- The Washington Times - Monday, August 4, 2003

Intolerance of ambiguity

Conservatives are practically psychotic — at least according to an academic study funded by $1.2 million in federal money from the National Institute of Mental Health and the National Science foundation.

“Political Conservatism as Motivated Social Cognition” does not differentiate among Adolf Hitler, Benito Mussolini, former President Ronald Reagan and talk radio host Rush Limbaugh.

“One is justified in referring to Hitler, Mussolini, Reagan, and Limbaugh as right-wing conservatives,” wrote the four author/professors from Stanford University, University of California at Berkeley and the University of Maryland.

“Not because they share an opposition to ‘big government’ or a mythical, romanticized view of Aryan purity — they did not share these specific attitudes — but because they all preached a return to an idealized past and favored or condoned inequality in some form,” they continued.

The study claimed conservatives are “significantly associated with mental rigidity and closed-mindedness, increased dogmatism and intolerance of ambiguity, decreased cognitive complexity, decreased openness to experience, uncertainty avoidance, personal needs for order and structure, need for cognitive closure, lowered self-esteem; fear, anger, and aggression; pessimism, disgust, and contempt.”

It’s outrageous, said one lawmaker who was part of a Republican investigation of the study.

“Taxpayers shouldn’t be required to pay for these things,” Rep. Tom Feeney, Florida Republican, told National Review. “When you are basically confiscating money from taxpayers to fund left-wing rhetoric and dress it up as scientific study, I think you have a real problem with credibility.”

But no signet ring

Uh-oh, look out. The Hill’s Angels are on the prowl for new members. The grass-roots support group for Sen. Hillary Rodham Clinton, New York Democrat, believes the vast conspiracy of yore is out to get the former first lady.

“While Hillary is fighting for the values and policies we care about, the right wing is waging a personal attack against her,” the group notes at its Web site, www.friendsofhillary.com. “They’ve already launched their campaign to defeat Hillary in 2006, using the same old politics of personal destruction, sending out hate-filled mail charging she is ‘anti-woman, anti-child, anti-family.’”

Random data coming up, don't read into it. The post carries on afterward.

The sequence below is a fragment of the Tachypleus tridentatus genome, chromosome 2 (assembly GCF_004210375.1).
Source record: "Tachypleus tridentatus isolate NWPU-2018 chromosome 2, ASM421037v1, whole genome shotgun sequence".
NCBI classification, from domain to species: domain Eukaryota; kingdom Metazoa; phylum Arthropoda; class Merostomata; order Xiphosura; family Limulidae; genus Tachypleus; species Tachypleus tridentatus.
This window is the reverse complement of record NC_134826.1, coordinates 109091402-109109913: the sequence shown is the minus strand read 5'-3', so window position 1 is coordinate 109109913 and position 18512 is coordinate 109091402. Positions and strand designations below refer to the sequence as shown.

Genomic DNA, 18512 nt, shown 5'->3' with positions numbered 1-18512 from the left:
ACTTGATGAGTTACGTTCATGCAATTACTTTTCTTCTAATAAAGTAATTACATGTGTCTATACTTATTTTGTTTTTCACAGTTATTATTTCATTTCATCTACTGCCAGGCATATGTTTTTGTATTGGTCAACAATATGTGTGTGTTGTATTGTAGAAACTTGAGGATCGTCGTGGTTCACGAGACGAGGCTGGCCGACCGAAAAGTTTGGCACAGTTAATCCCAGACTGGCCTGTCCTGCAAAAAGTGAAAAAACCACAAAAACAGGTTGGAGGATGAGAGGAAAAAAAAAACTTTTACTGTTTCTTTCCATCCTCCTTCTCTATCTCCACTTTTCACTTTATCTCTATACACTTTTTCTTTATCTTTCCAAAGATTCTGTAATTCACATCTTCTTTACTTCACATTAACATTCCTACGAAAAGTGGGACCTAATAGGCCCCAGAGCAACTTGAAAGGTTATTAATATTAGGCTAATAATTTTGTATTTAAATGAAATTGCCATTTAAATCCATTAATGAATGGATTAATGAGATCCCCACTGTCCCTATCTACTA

They want new members, though — and some money, too.

For $25, one gets an official membership card and a “Living History” bookmark. A $75 contribution gets the card and a “Living History” mug, while $250 brings the card and a “Living History” pen. For $500, the lucky contributor gets the mug, pen, bookmark, “silver-toned” bookmark and a “personally inscribed” copy of the book.

Journalist jive

Ever wonder why news coverage of the war in Iraq is consistently pessimistic and critical? So does the Media Research Center, which took an online poll on the question last week. Here’s what they found:

Almost two-thirds of the respondents — 64 percent — felt “a perceived lack of progress will hurt the president politically.” In addition, 22 percent said “the national media think every war is Vietnam.”

Finally, 13 percent said: “It’s no worse than usual. The media always emphasize bad news.”

Reality check

Jim Snyder, a conservative Republican running for Congress in North Carolina, has a message for all Tarheels in a TV spot that starts airing across the state today.

“Like you, I’m offended that the Democratic presidential candidates and the liberal media have the nerve to denigrate the great achievements of President Bush,” Mr. Snyder says on camera. “Well, just imagine if Al Gore was president.”